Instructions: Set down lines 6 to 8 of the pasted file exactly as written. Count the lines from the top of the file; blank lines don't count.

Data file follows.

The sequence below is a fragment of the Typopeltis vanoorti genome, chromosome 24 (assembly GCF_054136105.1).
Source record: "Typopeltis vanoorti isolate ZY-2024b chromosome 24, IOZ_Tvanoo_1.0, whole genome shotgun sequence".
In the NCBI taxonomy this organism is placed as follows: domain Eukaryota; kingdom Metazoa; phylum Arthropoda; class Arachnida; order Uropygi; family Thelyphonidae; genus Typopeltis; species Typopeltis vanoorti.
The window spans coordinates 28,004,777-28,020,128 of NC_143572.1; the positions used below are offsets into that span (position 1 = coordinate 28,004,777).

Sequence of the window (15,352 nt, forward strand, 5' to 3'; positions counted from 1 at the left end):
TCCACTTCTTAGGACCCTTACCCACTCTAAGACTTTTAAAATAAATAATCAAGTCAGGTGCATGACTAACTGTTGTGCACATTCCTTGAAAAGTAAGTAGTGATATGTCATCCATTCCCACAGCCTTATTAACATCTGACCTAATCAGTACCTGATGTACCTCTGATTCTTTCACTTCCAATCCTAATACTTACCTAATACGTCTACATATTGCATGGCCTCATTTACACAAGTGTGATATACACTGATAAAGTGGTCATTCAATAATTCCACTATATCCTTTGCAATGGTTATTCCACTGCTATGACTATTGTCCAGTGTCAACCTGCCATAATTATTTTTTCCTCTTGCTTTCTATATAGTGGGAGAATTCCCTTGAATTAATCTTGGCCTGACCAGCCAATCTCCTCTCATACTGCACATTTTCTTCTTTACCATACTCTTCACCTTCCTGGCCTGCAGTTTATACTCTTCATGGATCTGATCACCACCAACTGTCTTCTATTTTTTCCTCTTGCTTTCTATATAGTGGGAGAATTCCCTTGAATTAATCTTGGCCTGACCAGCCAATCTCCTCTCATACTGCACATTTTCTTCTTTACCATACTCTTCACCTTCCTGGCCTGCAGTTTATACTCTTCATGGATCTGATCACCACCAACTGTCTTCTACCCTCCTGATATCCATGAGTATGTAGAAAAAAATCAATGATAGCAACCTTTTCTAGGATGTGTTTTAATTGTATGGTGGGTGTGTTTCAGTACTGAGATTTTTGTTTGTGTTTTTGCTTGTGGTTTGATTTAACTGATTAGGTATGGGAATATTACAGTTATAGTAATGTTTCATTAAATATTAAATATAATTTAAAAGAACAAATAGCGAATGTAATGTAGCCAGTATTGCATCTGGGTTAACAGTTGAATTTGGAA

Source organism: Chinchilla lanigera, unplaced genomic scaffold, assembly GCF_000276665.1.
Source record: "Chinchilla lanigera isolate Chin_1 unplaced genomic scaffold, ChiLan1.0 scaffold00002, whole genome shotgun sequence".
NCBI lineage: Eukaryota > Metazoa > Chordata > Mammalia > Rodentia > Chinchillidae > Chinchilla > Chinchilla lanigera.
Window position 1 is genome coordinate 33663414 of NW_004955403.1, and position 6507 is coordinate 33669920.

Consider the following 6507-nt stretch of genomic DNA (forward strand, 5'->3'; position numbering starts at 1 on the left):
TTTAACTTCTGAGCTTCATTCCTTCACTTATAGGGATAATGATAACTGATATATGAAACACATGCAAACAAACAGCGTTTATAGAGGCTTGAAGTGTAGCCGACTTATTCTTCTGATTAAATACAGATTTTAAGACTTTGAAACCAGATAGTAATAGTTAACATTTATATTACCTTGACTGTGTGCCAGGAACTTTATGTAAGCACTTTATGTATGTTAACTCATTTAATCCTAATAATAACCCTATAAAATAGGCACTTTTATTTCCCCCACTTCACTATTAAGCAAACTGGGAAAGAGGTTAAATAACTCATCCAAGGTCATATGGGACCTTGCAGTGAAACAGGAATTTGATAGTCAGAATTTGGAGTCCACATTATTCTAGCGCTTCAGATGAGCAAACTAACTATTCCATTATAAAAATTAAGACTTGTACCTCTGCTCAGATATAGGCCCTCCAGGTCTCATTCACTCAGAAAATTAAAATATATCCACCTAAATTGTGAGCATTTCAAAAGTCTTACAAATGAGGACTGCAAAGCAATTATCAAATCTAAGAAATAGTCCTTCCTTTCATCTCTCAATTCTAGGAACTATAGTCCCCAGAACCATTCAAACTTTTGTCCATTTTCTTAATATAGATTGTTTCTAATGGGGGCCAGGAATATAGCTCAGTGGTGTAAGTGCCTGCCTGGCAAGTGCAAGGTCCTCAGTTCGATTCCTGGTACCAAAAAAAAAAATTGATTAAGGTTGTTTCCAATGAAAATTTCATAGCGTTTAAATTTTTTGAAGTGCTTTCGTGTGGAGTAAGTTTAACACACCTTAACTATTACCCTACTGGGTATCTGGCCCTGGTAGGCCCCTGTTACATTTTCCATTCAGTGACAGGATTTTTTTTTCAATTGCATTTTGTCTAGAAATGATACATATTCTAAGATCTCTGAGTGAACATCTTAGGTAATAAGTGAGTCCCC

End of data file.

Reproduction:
TCCACTTCTTAGGACCCTTACCCACTCTAAGACTTTTAAAATAAATAATCAAGTCAGGTGCATGACTAACTGTTGTGCACATTCCTTGAAAAGTAAGTAGTGATATGTCATCCATTCCCACAGCCTTATTAACATCTGACCTAATCAGTACCTGATGTACCTCTGATTCTTTCACTTCCAATCCTAATACTTACCTAATACGTCTACATATTGCATGGCCTCATTTACACAAGTGTGATATACACTGATAAAGTGGTCATTCAATAATTCCACTATATCCTTTGCAATGGTTATTCCACTGCTATGACTATTGTCCAGTGTCAACCTGCCATAATTATTTTTTCCTCTTGCTTTCTATATAGTGGGAGAATTCCCTTGAATTAATCTTGGCCTGACCAGCCAATCTCCTCTCATACTGCACATTTTCTTCTTTACCATACTCTTCACCTTCCTGGCCTGCAGTTTATACTCTTCATGGATCTGATCACCACCAACTGTCTTCTATTTTTTCCTCTTGCTTTCTATATAGTGGGAGAATTCCCTTGAATTAATCTTGGCCTGACCAGCCAATCTCCTCTCATACTGCACATTTTCTTCTTTACCATACTCTTCACCTTCCTGGCCTGCAGTTTATACTCTTCATGGATCTGATCACCACCAACTGTCTTCTACCCTCCTGATATCCATGAGTATGTAGAAAAAAATCAATGATAGCAACCTTTTCTAGGATGTGTTTTAATTGTATGGTGGGTGTGTTTCAGTACTGAGATTTTTGTTTGTGTTTTTGCTTGTGGTTTGATTTAACTGATTAGGTATGGGAATATTACAGTTATAGTAATGTTTCATTAAATATTAAATATAATTTAAAAGAACAAATAGCGAATGTAATGTAGCCAGTATTGCATCTGGGTTAACAGTTGAATTTGGAA

Source organism: Chinchilla lanigera, unplaced genomic scaffold, assembly GCF_000276665.1.
Source record: "Chinchilla lanigera isolate Chin_1 unplaced genomic scaffold, ChiLan1.0 scaffold00002, whole genome shotgun sequence".